Red Sox: Drew Pomeranz is allowing home runs at an alarming rate

Apr 28, 2017; Boston, MA, USA; Boston Red Sox starting pitcher Drew Pomeranz (31) pitches during the first inning against the Chicago Cubs at Fenway Park. Mandatory Credit: Bob DeChiara-USA TODAY Sports
Apr 28, 2017; Boston, MA, USA; Boston Red Sox starting pitcher Drew Pomeranz (31) pitches during the first inning against the Chicago Cubs at Fenway Park. Mandatory Credit: Bob DeChiara-USA TODAY Sports /

Boston Red Sox starter Pomeranz is allowing home runs at a career high but has been effective regardless. Is this a stable trend?

Aside from Chris Sale, I don’t think there’s a pitcher in the Red Sox rotation as fascinating as Drew Pomeranz. The former fifth-overall pick has been traded former times and struggled before establishing himself in the Padres rotation last season. But once he had arrived, he was dominant. Which makes it all the more frustrating to see how inconsistent, or consistently bad at times, he’s been since getting traded to Boston.

There’s no point in rehashing last season, so I want to focus on what he’s done this year. In four starts, he’s pitched 21.2 innings with a 4.15 ERA, 1.246 WHIP, and 27 strikeouts. He hasn’t been great, but he’s been effective and that’s definitely worthwhile. More interesting, though, is that he’s been effective despite allowing home runs at a career pace.

The 22 home runs he allowed last season (8 in San Diego and 14 in Boston) set a career high. This season, he’s already allowed five dingers at a rate of 2.1 per nine innings pitched or 5.4%.

Take last night, for example. In the first inning, Pomeranz allowed a home run to Kris Bryant in the that was crushed. This is a Red Sox blog and we’re here to talk about Red Sox players, but his home run just needs to be appreciated for what it was. The 449-foot blast left Bryant’s bat at 106.8 mph and landed on top of the parking garage across the street from the Monster. Yeah, it was huge.

Going back to Pomeranz, it looked like it was shaping up to be a rough night early. Except he settled in and wasn’t great, but was good enough. He would only make one more mistake in the game – a high fastball that cleared the Monster off the bat of Albert Almora. Other than the two home runs, he did his job and provided the effectiveness the Red Sox can only ask for out of a bottom-three starting pitcher.

However, Pomeranz won’t always be so fortunate as to allow home runs without runners on base. Thankfully for Pomeranz, there hasn’t been a runner on for any of the five home runs he’s allowed this season. It’s not necessarily luck since he’s in control of keeping runners off base, but more a case of good timing. Regardless, if he wants to get back to being the pitcher he was in San Diego (if that’s even possible) he’ll have to find a way to manage his rising home run rate.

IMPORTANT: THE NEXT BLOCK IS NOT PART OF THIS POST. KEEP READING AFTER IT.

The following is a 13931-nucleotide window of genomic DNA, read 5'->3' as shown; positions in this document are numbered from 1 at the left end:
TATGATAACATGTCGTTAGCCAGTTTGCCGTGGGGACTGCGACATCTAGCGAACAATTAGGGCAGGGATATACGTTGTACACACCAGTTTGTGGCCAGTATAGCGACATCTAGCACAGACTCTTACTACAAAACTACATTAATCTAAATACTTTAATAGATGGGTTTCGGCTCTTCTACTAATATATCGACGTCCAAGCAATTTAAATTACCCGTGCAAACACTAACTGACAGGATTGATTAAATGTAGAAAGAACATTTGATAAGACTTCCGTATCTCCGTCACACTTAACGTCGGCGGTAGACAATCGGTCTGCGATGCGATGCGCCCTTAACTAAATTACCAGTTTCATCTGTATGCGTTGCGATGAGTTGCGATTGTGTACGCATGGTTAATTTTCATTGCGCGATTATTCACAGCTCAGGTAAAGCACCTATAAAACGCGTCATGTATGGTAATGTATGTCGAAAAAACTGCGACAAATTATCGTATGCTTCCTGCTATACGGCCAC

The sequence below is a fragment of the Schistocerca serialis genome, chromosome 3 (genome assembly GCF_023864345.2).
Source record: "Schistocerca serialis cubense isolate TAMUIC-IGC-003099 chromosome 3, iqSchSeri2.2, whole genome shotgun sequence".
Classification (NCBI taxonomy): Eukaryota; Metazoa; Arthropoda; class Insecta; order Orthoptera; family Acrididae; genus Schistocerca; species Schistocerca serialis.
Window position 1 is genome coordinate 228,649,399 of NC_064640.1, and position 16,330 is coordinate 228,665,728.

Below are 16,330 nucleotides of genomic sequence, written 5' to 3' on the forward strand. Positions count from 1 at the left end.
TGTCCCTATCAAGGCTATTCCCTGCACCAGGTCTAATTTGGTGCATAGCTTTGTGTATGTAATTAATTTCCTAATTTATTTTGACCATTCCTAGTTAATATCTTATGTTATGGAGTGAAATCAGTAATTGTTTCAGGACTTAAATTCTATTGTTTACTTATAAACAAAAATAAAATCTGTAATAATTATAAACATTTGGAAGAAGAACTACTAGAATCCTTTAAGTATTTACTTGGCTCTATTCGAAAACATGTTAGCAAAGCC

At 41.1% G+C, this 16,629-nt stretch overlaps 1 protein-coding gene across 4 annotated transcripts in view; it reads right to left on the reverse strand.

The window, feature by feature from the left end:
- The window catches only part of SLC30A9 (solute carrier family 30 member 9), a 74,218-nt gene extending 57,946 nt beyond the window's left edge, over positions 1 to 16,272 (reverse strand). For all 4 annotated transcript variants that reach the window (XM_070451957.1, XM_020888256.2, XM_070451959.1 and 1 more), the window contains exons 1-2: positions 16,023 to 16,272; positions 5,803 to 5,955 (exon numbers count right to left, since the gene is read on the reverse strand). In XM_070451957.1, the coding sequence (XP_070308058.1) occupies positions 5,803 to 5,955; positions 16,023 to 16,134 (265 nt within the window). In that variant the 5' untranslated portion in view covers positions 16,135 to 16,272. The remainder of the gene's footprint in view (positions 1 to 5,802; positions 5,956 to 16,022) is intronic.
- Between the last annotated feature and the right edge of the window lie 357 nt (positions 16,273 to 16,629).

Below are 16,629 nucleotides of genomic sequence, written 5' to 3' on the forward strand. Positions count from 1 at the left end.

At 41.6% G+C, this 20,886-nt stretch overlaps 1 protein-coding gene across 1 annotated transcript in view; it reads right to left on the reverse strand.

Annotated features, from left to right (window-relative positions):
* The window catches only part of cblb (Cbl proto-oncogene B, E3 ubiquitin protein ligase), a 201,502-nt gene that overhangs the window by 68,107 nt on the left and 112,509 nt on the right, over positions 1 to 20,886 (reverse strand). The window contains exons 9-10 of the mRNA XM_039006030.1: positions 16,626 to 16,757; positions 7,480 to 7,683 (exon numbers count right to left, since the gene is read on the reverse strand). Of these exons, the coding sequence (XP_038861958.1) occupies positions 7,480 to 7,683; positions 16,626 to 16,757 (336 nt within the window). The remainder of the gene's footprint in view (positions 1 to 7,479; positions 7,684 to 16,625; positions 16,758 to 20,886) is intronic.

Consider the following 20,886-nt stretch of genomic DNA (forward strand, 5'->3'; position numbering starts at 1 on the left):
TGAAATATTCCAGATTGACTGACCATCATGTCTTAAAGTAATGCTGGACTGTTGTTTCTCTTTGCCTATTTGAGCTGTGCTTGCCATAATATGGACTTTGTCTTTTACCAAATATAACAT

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This begs one to wonder how sustainable this is, though. He’s allowing nearly one more dinger per nine innings than his previous career high and has seen a two-percent increase in the percentage homers allowed. Is this a sign of things to come? Or just a case of small sample sizes?

Analytically, home runs tend to fluctuate a great amount over small samples but do, for the most part, even out over the course of the season. For this reason, greater emphasis is slowly being placed on Expected Fielding Independent Pitching (xFIP) over the traditional ERA stat and Fielding Independent Pitching (FIP) metric. xFIP holds a pitcher’s homers constant, based on the league average home run-to-fly ball rate.

In Pomeranz’s case, his xFIP of 3.15 suggests that he’s actually been an above average to great pitcher this year, based on talent and outcomes that he is in control of. That’s not to say that the home runs don’t matter, he is responsible for them and they’re certainly important for the outcome of a game, but that over time things should even out. His underlying stats back that up as well.

Opposing batters put the ball in the air 37.2% of the time against Pomeranz last season, of the 92 batters he’s faced this year that number only saw a 0.5% increase. However, his home run-to-fly ball rate is up to 22.7% over 13.6% last year, meaning the five home runs allowed in such a small sample have killed his underlying numbers so far.

That isn’t to say that Pomeranz is due to keep the ball in the yard at an elite rate. Just that his present home run rate is unlikely to continue. Over his career, he’s allowed home runs on just over 12 percent of fly balls hit against him – two percent higher than league average. The reason why xFIP is important in his case is that it suggests that he’s likely to see improvement in the future as his home run rate returns to something similar to his career rate. He’s probably not as good as his 3.15 xFIP suggests, since he allows home runs at a rate above league average, but he’s definitely been better than his 4.15 ERA.

More so, there isn’t anything talent wise that explains why he’s allowed so much this early. Based on PITCHf/x data, his velocity has improved across the board over last season’s, most likely a result of increased strength in his elbow and forearm. His career best 21.7% strike-out-to-walk ratio suggests that his stuff has been more than effective as well.

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The home run rate is alarming at first glance, but the deeper you dig into the numbers, the more it seems like Pomeranz will be alright. There’s no promise that he’ll return to the ERA-leader form he was in during the first half last season, but he’s at least set to see some improvement. If I were to bet on it, I’d be buying his K-BB% and advanced metrics over the home run rate.